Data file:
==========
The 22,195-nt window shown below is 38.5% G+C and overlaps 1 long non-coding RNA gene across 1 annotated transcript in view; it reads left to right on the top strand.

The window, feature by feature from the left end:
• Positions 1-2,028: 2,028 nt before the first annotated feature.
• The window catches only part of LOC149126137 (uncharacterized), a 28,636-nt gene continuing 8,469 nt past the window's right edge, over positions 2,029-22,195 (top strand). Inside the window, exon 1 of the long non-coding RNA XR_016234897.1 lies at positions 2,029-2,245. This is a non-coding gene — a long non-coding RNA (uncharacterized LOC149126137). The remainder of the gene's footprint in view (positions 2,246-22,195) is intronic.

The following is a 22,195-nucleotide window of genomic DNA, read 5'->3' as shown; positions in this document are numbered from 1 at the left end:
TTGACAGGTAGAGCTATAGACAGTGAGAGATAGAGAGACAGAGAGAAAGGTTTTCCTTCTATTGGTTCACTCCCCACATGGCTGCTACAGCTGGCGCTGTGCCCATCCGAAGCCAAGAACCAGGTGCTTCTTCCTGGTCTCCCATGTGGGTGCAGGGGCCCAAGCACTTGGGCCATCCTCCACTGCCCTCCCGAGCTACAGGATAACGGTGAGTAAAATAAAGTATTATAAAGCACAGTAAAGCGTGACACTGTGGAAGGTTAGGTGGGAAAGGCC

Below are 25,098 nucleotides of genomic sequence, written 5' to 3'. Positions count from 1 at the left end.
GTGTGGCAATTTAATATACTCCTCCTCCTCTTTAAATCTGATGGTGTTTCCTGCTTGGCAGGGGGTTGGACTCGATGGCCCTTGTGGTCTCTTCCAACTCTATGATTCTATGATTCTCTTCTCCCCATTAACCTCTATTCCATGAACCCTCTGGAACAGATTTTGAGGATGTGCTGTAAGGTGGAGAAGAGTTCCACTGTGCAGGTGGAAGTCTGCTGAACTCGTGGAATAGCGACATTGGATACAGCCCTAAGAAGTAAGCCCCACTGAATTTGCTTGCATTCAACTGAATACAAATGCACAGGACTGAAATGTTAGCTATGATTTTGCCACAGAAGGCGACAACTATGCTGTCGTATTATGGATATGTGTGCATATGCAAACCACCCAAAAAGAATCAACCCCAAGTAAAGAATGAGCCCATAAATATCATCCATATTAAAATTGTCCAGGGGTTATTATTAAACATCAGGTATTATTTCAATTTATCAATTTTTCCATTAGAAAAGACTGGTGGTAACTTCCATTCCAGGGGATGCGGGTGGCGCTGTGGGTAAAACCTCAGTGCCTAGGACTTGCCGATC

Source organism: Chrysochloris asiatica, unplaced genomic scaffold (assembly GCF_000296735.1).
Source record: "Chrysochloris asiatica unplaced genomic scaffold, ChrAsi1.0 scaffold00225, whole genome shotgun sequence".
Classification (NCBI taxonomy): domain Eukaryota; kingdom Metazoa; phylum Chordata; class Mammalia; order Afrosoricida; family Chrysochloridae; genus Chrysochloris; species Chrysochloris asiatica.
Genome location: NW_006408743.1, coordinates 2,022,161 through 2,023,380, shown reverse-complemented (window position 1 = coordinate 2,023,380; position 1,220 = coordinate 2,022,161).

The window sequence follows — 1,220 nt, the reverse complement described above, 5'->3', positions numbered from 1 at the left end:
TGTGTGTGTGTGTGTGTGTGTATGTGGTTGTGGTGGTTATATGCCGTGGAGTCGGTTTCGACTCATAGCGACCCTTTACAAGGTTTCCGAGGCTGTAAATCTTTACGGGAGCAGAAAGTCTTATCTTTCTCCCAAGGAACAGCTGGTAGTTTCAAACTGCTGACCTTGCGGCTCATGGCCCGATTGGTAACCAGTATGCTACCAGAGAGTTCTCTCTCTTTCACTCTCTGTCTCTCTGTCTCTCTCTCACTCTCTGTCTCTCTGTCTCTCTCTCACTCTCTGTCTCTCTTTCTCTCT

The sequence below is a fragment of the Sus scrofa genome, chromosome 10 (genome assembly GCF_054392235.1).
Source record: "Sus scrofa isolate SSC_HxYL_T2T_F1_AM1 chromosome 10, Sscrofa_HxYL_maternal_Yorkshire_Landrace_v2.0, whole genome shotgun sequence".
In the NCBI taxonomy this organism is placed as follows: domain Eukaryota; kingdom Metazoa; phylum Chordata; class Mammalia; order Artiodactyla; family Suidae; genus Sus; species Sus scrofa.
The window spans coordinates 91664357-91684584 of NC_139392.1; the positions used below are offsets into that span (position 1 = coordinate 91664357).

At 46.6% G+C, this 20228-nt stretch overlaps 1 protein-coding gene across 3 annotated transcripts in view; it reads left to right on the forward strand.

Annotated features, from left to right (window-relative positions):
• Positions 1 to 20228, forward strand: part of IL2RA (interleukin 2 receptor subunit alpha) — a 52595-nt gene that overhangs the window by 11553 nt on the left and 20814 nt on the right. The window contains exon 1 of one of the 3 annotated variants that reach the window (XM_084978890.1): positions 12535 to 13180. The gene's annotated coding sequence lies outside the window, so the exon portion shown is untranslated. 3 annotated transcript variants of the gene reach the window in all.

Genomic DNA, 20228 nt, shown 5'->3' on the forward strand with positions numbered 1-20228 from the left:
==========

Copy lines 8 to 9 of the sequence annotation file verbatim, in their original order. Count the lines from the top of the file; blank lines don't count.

GTGTGGCAATTTAATATACTCCTCCTCCTCTTTAAATCTGATGGTGTTTCCTGCTTGGCAGGGGGTTGGACTCGATGGCCCTTGTGGTCTCTTCCAACTCTATGATTCTATGATTCTCTTCTCCCCATTAACCTCTATTCCATGAACCCTCTGGAACAGATTTTGAGGATGTGCTGTAAGGTGGAGAAGAGTTCCACTGTGCAGGTGGAAGTCTGCTGAACTCGTGGAATAGCGACATTGGATACAGCCCTAAGAAGTAAGCCCCACTGAATTTGCTTGCATTCAACTGAATACAAATGCACAGGACTGAAATGTTAGCTATGATTTTGCCACAGAAGGCGACAACTATGCTGTCGTATTATGGATATGTGTGCATATGCAAACCACCCAAAAAGAATCAACCCCAAGTAAAGAATGAGCCCATAAATATCATCCATATTAAAATTGTCCAGGGGTTATTATTAAACATCAGGTATTATTTCAATTTATCAATTTTTCCATTAGAAAAGACTGGTGGTAACTTCCATTCCAGGGGATGCGGGTGGCGCTGTGGGTAAAACCTCAGTGCCTAGGACTTGCCGATC

Source organism: Chrysochloris asiatica, unplaced genomic scaffold (assembly GCF_000296735.1).